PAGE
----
Robert Lynch stands outside his Guilderland home holding the high school diploma he was awarded by Guilderland Central School District through Operation Recognition.
Photo by John Purcell.
continued “One of the greatest things I do as a high school principal is to watch our students graduate and walk across the stage, and I really didn’t think there was much else that could surpass that,” Lutsic said, “but tonight is such an event.”
Board of Education President Colleen O’Connell thanked Lynch for his service.
“It seems to me quite fitting that the day after Memorial Day we are honoring and recognizing Mr. Robert Lynch for his service to our country,” O’Connell said. “Your efforts kept all of us present free.”
Lynch served from December of 1966 to November 1968, after being drafted shortly after getting married. He said he didn’t serve in the “backwoods” of Vietnam, and recalled going into town one night with his friend.
“We were in downtown of one of the cities and a Vietnamese kid came around the corner and threw a grenade at a friend of mine,” he said.
Lynch’s friend quickly reached for his service revolver and shot the child, who Lynch estimated was around 8 or 9. The child didn’t die from the shot, he said.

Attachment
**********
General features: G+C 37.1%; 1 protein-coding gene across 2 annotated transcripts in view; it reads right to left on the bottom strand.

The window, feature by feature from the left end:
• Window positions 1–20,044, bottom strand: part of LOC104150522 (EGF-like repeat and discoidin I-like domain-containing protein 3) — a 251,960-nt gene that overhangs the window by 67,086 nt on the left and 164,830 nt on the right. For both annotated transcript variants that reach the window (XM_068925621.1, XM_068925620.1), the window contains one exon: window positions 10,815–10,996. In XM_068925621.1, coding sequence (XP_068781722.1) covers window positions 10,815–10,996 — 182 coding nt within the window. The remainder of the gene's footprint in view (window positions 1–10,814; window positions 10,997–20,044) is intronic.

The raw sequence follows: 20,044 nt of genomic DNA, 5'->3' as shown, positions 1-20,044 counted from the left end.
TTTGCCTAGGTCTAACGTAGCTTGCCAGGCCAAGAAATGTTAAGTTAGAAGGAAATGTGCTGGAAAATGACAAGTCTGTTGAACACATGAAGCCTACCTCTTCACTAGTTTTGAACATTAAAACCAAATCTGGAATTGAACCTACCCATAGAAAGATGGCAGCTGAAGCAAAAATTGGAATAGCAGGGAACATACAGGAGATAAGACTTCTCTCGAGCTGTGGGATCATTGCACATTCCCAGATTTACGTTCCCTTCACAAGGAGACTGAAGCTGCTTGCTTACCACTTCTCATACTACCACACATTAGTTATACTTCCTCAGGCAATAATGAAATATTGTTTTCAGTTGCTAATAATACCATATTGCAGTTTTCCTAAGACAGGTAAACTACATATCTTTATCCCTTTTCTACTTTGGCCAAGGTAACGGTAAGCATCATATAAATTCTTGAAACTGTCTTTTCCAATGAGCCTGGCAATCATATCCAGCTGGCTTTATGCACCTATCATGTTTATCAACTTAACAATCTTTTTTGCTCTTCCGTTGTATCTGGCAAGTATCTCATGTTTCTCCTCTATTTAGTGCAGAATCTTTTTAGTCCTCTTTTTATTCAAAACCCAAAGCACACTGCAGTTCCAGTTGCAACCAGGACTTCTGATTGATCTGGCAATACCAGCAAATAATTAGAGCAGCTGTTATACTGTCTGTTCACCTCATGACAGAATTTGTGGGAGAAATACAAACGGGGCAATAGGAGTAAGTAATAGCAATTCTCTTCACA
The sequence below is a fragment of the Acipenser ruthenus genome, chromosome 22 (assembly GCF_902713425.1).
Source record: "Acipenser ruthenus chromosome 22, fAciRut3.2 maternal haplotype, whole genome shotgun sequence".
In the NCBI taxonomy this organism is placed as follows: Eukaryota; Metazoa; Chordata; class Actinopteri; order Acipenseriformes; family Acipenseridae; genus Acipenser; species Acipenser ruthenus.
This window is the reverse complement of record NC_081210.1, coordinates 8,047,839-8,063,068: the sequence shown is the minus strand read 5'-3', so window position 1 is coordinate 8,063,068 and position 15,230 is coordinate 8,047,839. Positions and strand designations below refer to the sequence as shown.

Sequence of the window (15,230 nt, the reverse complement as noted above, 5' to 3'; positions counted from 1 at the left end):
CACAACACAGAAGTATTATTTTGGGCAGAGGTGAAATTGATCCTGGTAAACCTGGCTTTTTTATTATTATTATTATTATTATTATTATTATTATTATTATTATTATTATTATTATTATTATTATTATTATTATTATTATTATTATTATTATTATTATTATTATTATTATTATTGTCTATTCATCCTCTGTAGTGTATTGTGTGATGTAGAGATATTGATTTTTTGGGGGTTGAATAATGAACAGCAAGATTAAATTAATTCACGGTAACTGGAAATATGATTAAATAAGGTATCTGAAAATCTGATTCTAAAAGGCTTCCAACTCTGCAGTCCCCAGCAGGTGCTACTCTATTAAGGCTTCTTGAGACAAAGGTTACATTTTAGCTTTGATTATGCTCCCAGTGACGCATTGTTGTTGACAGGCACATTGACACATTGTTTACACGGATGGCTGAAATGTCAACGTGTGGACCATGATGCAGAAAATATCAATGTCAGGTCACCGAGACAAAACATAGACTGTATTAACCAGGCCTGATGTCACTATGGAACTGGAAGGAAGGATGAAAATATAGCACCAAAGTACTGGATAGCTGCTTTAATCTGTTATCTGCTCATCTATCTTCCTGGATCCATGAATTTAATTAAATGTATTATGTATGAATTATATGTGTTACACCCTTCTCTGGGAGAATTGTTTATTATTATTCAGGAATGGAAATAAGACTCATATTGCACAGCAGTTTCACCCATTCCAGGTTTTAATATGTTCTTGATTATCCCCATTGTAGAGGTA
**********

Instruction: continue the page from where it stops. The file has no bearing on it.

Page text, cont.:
Lynch recalled having rockets shot at him by the Viet Cong during the Tet Offensive.
“In Vietnam, no matter where you were, the communists came out and shot rockets at you and tried to dislodge people from living there,” he said.
After the meeting, Lynch clarified he didn’t leave school to enter the service, but was actually kicked out from school after pulling a prank on the principal.
Lynch said the school’s principal disciplined a friend, so they decided to get even with him. This retribution involved placing the principal’s Volkswagen on the school’s roof using wood boards to roll it up using a pulley system. The school was located in Albany on Elm Street.
He earned his GED after leaving high school, but still yearned for his diploma all these years later. The state requirements allow for the diploma to be awarded even if qualified veterans have earned their GED.
For several years, Lynch kept in touch with a few people he served with, but over time he lost touch with some. Fifty-eight thousand American soldiers serving in Vietnam never made it home.
“I do know a few people from Albany that were drafted when I was and a couple of them never came home,” he said.